Not having a job application violates the City of Pensacola Human Resource Manual: “Applications are required for all positions filled by a recruitment process and must be filed with Human Resources by the announced application deadline. Applications collect details regarding experience, training, education, and other pertinent information. Required documentation may be required with the application that provides proof of education, certification, veteran preference, etc. Applicants must attest to the truthfulness of all statements contained in the application; false statements or misrepresentation is cause for denying employment or for discharge from city employment at any time after being employed.”

The manual also states, “Prior to employment or appointment to a position, appropriate background and reference checks will be completed in accordance with city policy.”

Last summer, Chief Operations Officer Tamara Fountain resigned after Mayor Hayward went on a local television to tout how her education qualified her for the COO position. The mayor said about Fountain, “She’s very qualified having an undergrad at Florida State and an MBA at the University of West Florida, so she understands government.”

Inweekly and other media discovered that she had no job application or resume in her folder. She had taken courses at FSU, but didn’t graduate. She later received an undergraduate degree from the University of West Florida, not a Masters. Fountain eventually gave the media a resume that listed her accomplishments and duties while having worked for the city, but gave no prior work experience or references. After a two-week vacation, she announced her resignation.

Sisson replaced Sherrer Kuchera, who served as the city’s HR Administrator for 25 years and as assistant HR Administrator for 17 years before then.

When Escambia County replaced its retiring HR administrator in 2012, a six-member selection committee reviewed more than 70 applicants. They chose Thomas Turner, who worked as the Human Resource Director for the City of Des Moines for 14 years, from 1997 to 2011. He also had served as Vice President of Human Resources and Human Resources Director for several private sector organizations representing fields as diverse as finance, healthcare and an electric/natural gas utility.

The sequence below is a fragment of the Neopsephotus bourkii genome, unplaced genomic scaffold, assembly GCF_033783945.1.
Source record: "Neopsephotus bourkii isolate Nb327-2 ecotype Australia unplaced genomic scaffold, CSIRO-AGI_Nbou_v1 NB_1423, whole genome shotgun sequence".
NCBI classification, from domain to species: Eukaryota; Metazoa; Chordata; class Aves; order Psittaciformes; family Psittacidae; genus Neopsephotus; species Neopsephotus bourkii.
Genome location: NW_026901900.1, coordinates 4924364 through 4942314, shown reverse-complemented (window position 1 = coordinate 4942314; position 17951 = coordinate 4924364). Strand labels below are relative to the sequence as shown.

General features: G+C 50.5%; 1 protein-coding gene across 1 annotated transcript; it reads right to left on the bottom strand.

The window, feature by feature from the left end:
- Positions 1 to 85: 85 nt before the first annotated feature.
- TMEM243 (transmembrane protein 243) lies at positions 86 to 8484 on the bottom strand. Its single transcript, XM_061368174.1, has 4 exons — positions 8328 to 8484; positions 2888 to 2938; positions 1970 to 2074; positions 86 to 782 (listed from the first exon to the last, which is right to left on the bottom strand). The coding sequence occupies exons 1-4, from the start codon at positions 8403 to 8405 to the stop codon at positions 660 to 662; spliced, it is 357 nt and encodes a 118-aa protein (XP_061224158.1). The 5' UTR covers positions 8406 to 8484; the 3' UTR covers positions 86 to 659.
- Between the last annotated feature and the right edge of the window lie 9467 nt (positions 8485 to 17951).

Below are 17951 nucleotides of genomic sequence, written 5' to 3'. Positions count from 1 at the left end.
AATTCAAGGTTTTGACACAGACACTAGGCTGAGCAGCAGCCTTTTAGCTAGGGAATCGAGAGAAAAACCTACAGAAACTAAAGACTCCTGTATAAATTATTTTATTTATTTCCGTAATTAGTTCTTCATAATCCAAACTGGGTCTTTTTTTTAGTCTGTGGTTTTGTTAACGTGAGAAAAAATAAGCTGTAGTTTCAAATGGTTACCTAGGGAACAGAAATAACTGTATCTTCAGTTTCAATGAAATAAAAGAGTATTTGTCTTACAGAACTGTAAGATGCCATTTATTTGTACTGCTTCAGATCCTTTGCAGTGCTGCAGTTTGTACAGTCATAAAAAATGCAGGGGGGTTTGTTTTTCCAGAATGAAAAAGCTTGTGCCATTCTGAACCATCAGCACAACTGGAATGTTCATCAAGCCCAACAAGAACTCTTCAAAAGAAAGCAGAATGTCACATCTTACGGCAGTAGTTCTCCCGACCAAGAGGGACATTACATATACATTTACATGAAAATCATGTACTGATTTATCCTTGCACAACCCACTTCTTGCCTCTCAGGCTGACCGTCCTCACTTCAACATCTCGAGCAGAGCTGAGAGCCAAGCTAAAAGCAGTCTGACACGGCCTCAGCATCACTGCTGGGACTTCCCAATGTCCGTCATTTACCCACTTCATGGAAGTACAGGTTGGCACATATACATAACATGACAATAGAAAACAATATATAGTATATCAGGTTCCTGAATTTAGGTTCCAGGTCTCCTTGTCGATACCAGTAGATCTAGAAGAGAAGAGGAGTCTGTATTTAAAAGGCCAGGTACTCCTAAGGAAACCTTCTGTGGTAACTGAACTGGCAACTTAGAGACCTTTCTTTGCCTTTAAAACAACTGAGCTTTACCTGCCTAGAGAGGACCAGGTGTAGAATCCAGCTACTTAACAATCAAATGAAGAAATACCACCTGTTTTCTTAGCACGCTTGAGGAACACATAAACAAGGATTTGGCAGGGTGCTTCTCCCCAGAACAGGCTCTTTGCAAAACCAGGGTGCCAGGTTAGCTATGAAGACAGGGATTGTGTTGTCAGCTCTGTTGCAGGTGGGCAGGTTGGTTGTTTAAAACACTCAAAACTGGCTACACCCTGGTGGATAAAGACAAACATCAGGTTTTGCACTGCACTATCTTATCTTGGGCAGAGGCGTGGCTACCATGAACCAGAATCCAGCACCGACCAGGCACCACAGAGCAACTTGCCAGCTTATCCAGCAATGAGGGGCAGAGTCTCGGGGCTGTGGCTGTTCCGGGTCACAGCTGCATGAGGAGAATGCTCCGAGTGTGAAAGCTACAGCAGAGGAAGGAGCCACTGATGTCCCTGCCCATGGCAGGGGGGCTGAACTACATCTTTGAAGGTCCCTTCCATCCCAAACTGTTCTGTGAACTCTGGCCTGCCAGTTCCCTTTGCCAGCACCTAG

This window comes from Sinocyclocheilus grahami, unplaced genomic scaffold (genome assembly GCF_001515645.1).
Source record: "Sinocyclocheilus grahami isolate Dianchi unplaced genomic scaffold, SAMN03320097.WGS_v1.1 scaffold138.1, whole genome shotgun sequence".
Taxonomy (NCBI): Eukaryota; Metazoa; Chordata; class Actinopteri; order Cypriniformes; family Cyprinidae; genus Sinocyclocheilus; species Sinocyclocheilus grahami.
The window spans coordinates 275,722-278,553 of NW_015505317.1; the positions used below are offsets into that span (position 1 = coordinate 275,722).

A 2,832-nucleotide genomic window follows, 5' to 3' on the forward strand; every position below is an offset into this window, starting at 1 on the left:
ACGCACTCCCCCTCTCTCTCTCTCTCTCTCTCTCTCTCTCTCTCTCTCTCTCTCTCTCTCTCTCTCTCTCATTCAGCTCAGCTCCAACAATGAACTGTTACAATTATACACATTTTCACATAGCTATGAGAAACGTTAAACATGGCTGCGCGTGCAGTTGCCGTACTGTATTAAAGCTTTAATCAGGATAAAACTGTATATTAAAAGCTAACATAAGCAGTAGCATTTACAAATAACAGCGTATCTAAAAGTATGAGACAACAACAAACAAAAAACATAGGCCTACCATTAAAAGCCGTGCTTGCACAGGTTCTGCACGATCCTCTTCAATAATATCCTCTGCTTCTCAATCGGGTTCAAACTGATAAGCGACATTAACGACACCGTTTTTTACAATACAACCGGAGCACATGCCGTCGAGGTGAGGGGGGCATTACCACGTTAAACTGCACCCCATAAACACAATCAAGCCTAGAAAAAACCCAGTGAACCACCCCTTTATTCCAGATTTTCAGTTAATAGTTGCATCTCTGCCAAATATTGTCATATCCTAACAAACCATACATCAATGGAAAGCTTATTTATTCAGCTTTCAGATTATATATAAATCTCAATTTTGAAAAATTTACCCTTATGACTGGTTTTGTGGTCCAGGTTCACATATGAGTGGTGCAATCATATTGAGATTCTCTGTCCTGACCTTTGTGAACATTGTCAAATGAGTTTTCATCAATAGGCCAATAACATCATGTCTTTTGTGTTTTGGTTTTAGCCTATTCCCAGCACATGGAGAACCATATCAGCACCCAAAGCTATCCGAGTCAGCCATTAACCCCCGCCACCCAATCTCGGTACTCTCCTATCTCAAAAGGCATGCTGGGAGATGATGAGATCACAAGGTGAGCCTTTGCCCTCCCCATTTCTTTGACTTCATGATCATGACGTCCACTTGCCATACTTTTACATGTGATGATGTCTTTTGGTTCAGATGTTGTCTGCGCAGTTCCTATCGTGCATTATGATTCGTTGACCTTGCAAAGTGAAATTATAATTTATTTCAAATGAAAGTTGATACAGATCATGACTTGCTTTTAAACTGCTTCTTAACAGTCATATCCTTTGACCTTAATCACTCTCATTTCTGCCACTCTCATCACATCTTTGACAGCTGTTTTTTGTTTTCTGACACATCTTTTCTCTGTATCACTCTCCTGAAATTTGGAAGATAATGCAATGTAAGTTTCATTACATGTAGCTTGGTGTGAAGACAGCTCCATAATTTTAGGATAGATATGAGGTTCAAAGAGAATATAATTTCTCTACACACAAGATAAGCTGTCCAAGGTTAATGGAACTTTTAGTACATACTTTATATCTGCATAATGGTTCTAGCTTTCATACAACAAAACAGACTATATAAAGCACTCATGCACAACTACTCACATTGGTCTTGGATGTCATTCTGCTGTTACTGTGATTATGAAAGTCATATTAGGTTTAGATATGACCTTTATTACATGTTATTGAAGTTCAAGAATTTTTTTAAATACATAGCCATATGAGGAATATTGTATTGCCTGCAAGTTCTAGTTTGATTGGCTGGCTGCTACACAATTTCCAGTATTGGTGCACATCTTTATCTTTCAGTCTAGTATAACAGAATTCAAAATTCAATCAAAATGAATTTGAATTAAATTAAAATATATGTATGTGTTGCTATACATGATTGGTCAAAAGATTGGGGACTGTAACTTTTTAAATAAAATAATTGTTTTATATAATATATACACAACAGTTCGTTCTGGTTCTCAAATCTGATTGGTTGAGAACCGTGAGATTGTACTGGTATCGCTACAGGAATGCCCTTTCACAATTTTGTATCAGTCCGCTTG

Turner has a law degree with honors from Drake University Law School. His starting salary was $92,000 and has since increased to $105,577. He manages Human Resources for 1,727 county employees.

Before being hired by Mayor Hayward, Sisson had never been an HR Director or Assistant HR Director in the public or private sector. He had spent two years as a HR analyst with the Hillsborough County Civil Service Office, from Dec. 2011–Jan. 2014. From Oct. 2002-Oct. 2011, he worked with the City of Jacksonville starting as HR Analyst and ending as Operations Analyst. Sisson has a Bachelor’s degree and did a semester or two on a Masters while he lived in Jacksonville.

Reporter Duwayne Escobedo spoke with Dane Petersen, Director of HR in Hillsborough County. He confirmed Sisson worked just over two years with the Hillsborough County Civil Service Office as a Chief Human Resource Analyst. His main duties there were taking job classifications, putting a salary range to the positions and helping write the job duties. He was paid $67,496 there.

Petersen said Sisson’s job was “job duties and pay raises. It was confined to that.”

Before working for Hillsborough County, Sisson worked for the City of Jacksonville. His final yearly salary as an Operations Analyst was $53,571.60.

Mayor Hayward gave Sisson a starting salary of $87,484.80 – $20K more than Hillsborough was paying him—only $4,516 less than the starting pay for the more experienced Turner. According to FY 2016 budget, Sisson manages HR for 770 employees —nearly a thousand fewer individuals than Turner does for Escambia County.

In his 2015, Sisson wrote, “I believe my actions and initiatives also deliver at a service level above and beyond recent predecessors that served in my capacity as I seek not just to achieve excellent operations on a day-by-day basis but look to a strategic plan for tomorrow.”

Mayor Hayward approved Sisson’s new job title and the $12,210 pay increase in two backdated memos. Sisson signed his own PF-501 Recommendation For Personnel Action that was also backdated to Feb. 2, 2015.